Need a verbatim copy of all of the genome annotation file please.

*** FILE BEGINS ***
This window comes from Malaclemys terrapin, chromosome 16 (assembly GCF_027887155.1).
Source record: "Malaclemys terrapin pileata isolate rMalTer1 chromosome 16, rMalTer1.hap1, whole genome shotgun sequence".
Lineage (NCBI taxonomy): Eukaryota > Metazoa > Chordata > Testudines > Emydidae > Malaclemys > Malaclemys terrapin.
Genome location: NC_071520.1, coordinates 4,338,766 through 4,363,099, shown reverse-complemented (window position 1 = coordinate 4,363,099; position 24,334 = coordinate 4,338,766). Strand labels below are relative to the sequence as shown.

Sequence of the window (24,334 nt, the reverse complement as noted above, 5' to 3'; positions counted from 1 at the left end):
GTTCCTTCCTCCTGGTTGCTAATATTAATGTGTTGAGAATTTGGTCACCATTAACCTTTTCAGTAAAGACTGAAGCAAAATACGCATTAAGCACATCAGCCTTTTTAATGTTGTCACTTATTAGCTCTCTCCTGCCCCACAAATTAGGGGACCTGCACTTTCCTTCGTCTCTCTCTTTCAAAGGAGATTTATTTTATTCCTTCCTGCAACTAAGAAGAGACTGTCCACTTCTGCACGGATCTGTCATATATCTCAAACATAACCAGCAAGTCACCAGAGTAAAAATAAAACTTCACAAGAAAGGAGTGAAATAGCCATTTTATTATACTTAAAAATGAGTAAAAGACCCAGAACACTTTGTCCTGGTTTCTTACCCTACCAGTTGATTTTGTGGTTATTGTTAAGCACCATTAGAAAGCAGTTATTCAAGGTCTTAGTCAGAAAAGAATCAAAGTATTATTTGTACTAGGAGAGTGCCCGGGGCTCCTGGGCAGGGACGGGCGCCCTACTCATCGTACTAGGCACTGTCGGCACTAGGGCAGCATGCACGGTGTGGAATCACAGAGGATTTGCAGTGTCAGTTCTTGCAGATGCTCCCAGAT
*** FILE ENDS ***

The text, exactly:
This window comes from Malaclemys terrapin, chromosome 16 (assembly GCF_027887155.1).
Source record: "Malaclemys terrapin pileata isolate rMalTer1 chromosome 16, rMalTer1.hap1, whole genome shotgun sequence".
Lineage (NCBI taxonomy): Eukaryota > Metazoa > Chordata > Testudines > Emydidae > Malaclemys > Malaclemys terrapin.
Genome location: NC_071520.1, coordinates 4,338,766 through 4,363,099, shown reverse-complemented (window position 1 = coordinate 4,363,099; position 24,334 = coordinate 4,338,766). Strand labels below are relative to the sequence as shown.

Sequence of the window (24,334 nt, the reverse complement as noted above, 5' to 3'; positions counted from 1 at the left end):
GTTCCTTCCTCCTGGTTGCTAATATTAATGTGTTGAGAATTTGGTCACCATTAACCTTTTCAGTAAAGACTGAAGCAAAATACGCATTAAGCACATCAGCCTTTTTAATGTTGTCACTTATTAGCTCTCTCCTGCCCCACAAATTAGGGGACCTGCACTTTCCTTCGTCTCTCTCTTTCAAAGGAGATTTATTTTATTCCTTCCTGCAACTAAGAAGAGACTGTCCACTTCTGCACGGATCTGTCATATATCTCAAACATAACCAGCAAGTCACCAGAGTAAAAATAAAACTTCACAAGAAAGGAGTGAAATAGCCATTTTATTATACTTAAAAATGAGTAAAAGACCCAGAACACTTTGTCCTGGTTTCTTACCCTACCAGTTGATTTTGTGGTTATTGTTAAGCACCATTAGAAAGCAGTTATTCAAGGTCTTAGTCAGAAAAGAATCAAAGTATTATTTGTACTAGGAGAGTGCCCGGGGCTCCTGGGCAGGGACGGGCGCCCTACTCATCGTACTAGGCACTGTCGGCACTAGGGCAGCATGCACGGTGTGGAATCACAGAGGATTTGCAGTGTCAGTTCTTGCAGATGCTCCCAGAT